Also noted was that great sheets of beautiful ice are produced alongside these steaming holes by way of runoff and drivel, and that these lovely sheets make for very long, very frictionless runs-to-slide on one’s feet. One therefore reenacted the ice-sliding beheading of Þráinn by Skarp-Héðinn from the famed ambush scene in Njál’s Saga. This was enjoyed by all as Strukkur busted greatly his wad. Saga Water was passed around. The Euro-tyke-car conductor declined.

Such were the primary beholdings in the latter hinter-landscape explorative section of this saga. And since such sightings were, along with various already-mentioned others, among the primarily desired moments of this great journey, this journey’s story, this saga, can hereby begin to unwind.

The travelers made their darkly iced way back to town, where circling through mini-streets to find miniature yet proper parking blew more than Geysir and Strukkur in tandem. Then they parked and cleaned up and partook of poisons and went out.

They then attended the long-awaited opening of Ragnar the Great’s and others’ excellent exhibit in Reykjavik’s harbor-homed city museum. Bjór there was quite cheap; this was duly noted and exploited. The crowd was somewhat exotic and quite chic. No more about that should be said.

Then after-parties in one place led to after-parties in various others, for runtur was everywhere underway in full force. Yet since enough about that has surely already been said, one might here only add that in the course of this revelrously climactic runtur night, many new friends were made, some fortuitous and some awkward, and that certain such makings were made deep into the night, and that only at some point the next day, which did actually somehow barely exist, did these things hilariously albeit queasily begin to make any form of remotely recountable sense.

But it was all in good fun and of good consequence, for good luck was still with them for some inexplicable reason, inexplicable much like certain bizarrely counter-causal concatenations of strangers and circumstantial amusements. Who, they’d ever wonder, were some of those people?

Yet matter it didn’t, for after a long day of great marvels and a long night of the same, one thing they did learn or at least determine anew is that certain people, like certain geological oddities, can be demystified yet remain only partially explained.

That is surely well enough known, so nothing more will be said. At least not here, and at least not now.

For all that remains to be said here and now is that the lattermost Icelandically sojournal hours of Pál Able-Tongue, Rykkí of Archives and Daustyn the Composed were pleasurable and passed with satisfaction and cheer; and that the Höfði, the site of the famed Reykjavik Summit between Reagan and Gorbachev was visited and revered, such a telling setting for such talks so nearly atop the Mid-Atlantic Rift; and that the harbor was explored once more and that more culinary curiosities, such as cute birds and rotted shark, were consumed. And more strolls were taken, and one partook of more partakings. And one partied through the extent of one’s long final night. And at some point the son of some parliamentarian, let us call him Someone Parliamentariansson, was discovered quite comatose on one’s couch, awoken eventually by blastings of Bach and makeshift strobe lights. He did, however, suggest a great place for brunch.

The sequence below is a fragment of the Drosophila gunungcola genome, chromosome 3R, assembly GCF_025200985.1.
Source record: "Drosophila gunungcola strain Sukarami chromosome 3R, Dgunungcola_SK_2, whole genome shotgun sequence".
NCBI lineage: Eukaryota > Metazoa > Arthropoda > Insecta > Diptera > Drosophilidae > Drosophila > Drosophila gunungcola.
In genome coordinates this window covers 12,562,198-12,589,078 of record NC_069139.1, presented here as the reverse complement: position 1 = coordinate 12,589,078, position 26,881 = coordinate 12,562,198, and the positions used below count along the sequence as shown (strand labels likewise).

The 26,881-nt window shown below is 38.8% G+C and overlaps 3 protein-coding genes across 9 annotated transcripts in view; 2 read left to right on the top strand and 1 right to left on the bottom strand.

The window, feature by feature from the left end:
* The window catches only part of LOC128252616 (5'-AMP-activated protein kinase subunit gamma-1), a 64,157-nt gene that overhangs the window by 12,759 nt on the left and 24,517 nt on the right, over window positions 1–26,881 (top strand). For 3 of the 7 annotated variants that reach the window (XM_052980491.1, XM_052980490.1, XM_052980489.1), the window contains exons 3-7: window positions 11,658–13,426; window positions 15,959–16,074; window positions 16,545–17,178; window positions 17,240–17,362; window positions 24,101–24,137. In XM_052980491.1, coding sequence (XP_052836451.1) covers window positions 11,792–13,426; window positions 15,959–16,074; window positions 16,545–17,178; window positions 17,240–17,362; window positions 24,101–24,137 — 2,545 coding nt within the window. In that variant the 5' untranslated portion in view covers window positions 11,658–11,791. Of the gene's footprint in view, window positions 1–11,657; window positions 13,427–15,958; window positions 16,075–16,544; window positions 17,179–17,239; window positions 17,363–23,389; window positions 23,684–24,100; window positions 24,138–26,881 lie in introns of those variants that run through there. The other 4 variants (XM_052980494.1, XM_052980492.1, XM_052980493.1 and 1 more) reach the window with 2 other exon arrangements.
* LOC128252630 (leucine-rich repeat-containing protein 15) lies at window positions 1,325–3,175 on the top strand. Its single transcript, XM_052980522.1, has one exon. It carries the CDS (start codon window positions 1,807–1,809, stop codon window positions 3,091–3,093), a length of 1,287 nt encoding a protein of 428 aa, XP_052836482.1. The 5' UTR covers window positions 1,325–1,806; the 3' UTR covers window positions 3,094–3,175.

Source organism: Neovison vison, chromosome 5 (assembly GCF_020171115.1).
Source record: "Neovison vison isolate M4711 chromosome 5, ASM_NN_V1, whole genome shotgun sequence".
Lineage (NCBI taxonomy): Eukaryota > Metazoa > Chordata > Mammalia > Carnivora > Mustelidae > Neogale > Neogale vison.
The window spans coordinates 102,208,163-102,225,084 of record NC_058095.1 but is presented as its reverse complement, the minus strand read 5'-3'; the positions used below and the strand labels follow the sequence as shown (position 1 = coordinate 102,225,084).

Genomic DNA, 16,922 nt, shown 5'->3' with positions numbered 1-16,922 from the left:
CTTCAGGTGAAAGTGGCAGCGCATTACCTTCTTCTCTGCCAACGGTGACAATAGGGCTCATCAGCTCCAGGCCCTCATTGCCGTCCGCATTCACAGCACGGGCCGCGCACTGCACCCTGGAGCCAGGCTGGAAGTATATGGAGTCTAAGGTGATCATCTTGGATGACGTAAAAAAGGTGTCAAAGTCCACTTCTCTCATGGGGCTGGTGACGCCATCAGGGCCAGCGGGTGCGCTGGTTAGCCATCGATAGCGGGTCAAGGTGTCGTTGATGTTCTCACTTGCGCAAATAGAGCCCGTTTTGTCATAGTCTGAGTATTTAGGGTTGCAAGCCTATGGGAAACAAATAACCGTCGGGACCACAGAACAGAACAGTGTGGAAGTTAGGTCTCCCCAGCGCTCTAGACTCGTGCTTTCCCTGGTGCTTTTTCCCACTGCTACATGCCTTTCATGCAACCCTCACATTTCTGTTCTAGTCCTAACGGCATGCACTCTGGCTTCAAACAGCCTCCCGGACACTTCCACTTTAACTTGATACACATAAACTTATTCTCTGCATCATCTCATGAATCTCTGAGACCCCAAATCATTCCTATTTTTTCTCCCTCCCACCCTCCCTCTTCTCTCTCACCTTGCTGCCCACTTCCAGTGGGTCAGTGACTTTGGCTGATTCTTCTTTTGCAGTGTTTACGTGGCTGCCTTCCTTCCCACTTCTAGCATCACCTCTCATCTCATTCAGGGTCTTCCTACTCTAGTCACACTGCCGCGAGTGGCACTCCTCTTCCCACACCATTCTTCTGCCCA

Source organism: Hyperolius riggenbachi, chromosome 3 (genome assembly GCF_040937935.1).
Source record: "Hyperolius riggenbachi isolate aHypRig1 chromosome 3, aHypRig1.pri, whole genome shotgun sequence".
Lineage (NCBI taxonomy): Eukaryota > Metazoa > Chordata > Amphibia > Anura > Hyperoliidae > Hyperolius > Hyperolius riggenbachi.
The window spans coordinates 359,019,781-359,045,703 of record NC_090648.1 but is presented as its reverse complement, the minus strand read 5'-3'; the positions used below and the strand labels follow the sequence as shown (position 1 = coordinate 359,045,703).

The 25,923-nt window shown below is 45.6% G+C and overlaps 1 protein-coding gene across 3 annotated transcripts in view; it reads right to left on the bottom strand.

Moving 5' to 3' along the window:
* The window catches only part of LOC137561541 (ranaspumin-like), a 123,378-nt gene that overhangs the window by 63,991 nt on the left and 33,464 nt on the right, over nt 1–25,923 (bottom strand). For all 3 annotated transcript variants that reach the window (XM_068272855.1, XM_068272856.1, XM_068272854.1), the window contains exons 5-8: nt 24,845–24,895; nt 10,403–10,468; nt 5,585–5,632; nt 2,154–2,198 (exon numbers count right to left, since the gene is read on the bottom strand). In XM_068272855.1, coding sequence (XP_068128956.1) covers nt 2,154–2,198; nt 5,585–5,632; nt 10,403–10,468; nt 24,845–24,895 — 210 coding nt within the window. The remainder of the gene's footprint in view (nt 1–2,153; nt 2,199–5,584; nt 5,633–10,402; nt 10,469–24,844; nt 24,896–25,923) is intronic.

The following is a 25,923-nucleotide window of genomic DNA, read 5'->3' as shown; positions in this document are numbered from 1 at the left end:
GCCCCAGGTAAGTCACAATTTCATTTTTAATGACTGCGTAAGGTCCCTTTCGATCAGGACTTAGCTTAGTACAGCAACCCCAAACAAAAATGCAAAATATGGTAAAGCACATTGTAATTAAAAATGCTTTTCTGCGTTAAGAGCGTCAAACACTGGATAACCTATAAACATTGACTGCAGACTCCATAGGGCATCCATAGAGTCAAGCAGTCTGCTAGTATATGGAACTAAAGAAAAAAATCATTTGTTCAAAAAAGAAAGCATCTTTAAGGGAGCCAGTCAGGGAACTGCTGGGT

And so hours later did Pál Able-Tongue, Rykkí of Archives and Daustyn the Composed board yet another transatlantic vessel of flight. And though their tickets did not indicate Saga Class, they traveled with an awareness that their saga, this saga, was in a class all its own. This proud awareness was soon compromised to some extent when two of the three were detained for questioning in customs and passport control, but no more need be said about that.

And so it was that under the light drizzle of a temperate night the travelers arrived safely and happily at their homestead, Centotto, in Bushwick, Brooklyn.

And so did their saga, the Hundraðogátta Saga, there end.

One Comment

  • I love the tone of both sarcasm [soooooooo New York] in Iceland and the tone of whimsy and play…heck I think all adults should go out and play…I like the dipping of one’s toe in the ridiculously stinking geysers that have so much energy the Icelanders still do not know how to harness it; not to mention the thermal earth, steaming but not quite cooling down…this saga is worth a chapbook-size treatment complete with pix….